Foster kids need to feel beautiful the minute they arrive in their new home
Did you know I spent 16 years in the travel business?
I sure did. I spent 16 years as a professional travel agent, traveling the world and making people’s dreams come true. It was a wonderful career and I enjoyed most every minute until the writing on the wall said it was time to do something else. The birth of my third daughter, Morgan, helped me understand that change is good and it was now time to make a change.
For the last couple of years, I have done a little of this and little of that. I have worked in a call center for a hotel chain, served as the director of sales in a hotel, and helped out wherever I can to make a few dollars. Last November, I put on my big girl panties and got serious about finishing my book and organizing our local support group, Parenting Across Color. In one year, I have incorporated the organization, completed the process of becoming a non-profit with tax exempt status from the IRS, completed and now launched the book. Wow. I feel tired just remembering it all. And I wonder, what is next for me?
I am passionate about the cause of African-American children in the foster system, since all 3 of mine came from the system. I feel called to help these kids in any way I can, whether through workshops on being a trans-racial family or identifying needs that are not being met. For instance, what is the one thing a white family will never have on hand when a black child is placed in their home temporarily or permanently? Oil. White people simply do not have a need for oil, or grease, for their heads and will not have an extra bottle under the bathroom sink for the child who arrived in the middle of the night.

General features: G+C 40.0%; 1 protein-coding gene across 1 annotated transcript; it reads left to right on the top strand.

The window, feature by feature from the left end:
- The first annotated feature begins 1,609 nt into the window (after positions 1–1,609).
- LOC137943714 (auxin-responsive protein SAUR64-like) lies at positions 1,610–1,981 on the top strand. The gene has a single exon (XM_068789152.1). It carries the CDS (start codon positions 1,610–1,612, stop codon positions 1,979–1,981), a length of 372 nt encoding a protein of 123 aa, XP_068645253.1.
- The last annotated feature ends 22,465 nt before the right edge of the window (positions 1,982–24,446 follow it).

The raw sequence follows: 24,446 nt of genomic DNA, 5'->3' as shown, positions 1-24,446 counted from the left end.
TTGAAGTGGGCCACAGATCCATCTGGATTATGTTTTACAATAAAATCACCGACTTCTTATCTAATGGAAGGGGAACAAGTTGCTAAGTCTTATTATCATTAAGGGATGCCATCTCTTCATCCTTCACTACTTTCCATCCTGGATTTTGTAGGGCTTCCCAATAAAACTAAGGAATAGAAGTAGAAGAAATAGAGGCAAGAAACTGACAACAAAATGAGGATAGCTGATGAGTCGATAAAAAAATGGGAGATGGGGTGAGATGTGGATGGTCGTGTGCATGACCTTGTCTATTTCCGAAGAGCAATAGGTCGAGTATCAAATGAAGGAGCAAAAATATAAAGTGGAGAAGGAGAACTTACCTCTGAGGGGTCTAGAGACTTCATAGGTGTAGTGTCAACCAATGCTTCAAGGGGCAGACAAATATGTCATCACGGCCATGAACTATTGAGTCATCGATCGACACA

For a long time, I have wanted to create a care kit for African-American youth in the foster system. This kit would include the necessary items for proper hair care and would accompany any child being placed in the foster system. I shared this idea with a friend in the Department of Family and Protective Services and then bing, bang, boom—I am sitting across the table from Ursula Dudley-Oglesby, President of Dudley’s Hair Care and Cosmetics, talking about the hair care kits. I found an ally in Ursula, who recognized the immediate hair needs of black youth who have come from homes where they were abused and/or neglected and who may be living in a new home where their hair is not understood.
I have every finger and toe crossed that Dudley’s and the state of Texas will quickly work out a deal to meet the needs of these kiddos, any of one whom could easily have been mine. I am a firm believer that when we look good, we feel good and when we feel good, we do good. Let’s see what happens when we make some children feel good.